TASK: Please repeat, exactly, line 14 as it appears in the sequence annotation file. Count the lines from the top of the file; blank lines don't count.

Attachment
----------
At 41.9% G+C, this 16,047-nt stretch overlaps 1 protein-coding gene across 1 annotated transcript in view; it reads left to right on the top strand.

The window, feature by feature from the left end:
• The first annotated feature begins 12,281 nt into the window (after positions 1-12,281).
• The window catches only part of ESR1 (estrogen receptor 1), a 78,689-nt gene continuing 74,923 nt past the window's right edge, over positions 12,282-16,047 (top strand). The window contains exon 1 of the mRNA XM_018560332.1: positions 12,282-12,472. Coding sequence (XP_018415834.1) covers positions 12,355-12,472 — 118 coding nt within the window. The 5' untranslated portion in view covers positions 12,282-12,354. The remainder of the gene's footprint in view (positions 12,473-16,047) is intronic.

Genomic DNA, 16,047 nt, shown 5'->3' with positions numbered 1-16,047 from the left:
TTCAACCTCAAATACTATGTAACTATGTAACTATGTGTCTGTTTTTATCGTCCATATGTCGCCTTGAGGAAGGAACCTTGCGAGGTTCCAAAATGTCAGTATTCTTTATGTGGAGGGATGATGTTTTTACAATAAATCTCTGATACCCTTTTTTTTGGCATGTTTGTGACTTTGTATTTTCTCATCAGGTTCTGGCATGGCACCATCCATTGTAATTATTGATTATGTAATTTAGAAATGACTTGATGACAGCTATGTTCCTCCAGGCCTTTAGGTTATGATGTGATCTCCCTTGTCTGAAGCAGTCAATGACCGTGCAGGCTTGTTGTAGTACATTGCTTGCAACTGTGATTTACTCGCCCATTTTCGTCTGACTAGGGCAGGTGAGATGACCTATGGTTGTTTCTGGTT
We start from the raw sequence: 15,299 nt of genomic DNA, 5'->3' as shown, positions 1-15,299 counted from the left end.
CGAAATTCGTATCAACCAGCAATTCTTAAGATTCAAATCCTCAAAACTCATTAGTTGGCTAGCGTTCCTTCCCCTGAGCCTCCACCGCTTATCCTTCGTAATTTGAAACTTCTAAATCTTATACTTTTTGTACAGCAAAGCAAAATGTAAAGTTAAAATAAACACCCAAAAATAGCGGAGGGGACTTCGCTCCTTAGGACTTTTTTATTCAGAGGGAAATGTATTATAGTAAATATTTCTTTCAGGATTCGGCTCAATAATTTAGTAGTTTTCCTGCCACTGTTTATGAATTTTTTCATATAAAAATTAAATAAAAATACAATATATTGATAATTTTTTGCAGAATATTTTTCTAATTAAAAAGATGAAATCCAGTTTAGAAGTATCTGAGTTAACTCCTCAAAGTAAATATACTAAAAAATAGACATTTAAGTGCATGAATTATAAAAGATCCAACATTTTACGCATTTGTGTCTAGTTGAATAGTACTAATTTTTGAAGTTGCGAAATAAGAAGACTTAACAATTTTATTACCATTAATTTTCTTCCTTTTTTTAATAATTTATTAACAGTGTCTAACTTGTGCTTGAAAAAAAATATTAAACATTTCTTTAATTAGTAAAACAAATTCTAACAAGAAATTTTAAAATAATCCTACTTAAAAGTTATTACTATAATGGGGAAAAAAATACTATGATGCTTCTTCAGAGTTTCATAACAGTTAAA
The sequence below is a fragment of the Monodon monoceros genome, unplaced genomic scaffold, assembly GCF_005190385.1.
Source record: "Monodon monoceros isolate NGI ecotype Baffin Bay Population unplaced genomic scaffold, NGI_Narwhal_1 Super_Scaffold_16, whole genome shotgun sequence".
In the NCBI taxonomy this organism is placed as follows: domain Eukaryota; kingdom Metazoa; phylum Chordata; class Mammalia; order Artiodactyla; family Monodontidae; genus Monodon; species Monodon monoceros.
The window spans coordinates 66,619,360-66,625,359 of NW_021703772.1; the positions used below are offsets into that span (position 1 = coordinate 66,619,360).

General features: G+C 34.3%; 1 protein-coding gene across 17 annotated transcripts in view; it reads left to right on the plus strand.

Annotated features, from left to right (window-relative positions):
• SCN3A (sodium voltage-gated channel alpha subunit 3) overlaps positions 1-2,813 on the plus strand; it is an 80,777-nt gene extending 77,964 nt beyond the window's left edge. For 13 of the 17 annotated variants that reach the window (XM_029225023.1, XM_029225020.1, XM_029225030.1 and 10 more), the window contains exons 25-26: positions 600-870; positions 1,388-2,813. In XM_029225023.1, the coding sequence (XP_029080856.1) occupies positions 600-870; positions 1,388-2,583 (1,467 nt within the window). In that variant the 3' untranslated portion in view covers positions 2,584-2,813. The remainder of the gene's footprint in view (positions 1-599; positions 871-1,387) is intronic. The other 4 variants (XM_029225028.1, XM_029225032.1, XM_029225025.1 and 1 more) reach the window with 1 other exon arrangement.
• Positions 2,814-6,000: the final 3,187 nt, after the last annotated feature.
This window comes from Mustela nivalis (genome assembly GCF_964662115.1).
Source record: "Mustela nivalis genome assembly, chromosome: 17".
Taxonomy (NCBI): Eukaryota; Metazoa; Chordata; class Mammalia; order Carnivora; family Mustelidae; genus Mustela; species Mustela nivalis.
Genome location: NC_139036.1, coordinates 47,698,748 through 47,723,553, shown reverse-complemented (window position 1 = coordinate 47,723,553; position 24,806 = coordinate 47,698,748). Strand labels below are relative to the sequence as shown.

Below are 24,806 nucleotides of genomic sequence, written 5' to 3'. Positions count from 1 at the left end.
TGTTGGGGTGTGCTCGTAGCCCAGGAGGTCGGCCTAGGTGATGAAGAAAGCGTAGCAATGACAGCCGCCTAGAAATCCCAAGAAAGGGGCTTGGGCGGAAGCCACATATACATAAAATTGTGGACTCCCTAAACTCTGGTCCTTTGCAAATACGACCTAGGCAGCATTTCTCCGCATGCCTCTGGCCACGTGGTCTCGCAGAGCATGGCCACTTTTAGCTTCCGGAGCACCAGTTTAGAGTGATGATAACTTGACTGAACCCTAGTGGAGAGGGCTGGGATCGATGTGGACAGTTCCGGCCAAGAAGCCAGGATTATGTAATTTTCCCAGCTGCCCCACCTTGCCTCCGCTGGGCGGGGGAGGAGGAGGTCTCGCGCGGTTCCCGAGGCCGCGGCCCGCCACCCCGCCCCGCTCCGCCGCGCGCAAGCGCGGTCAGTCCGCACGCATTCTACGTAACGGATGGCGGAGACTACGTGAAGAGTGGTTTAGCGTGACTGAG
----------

Annotated features, from left to right (window-relative positions):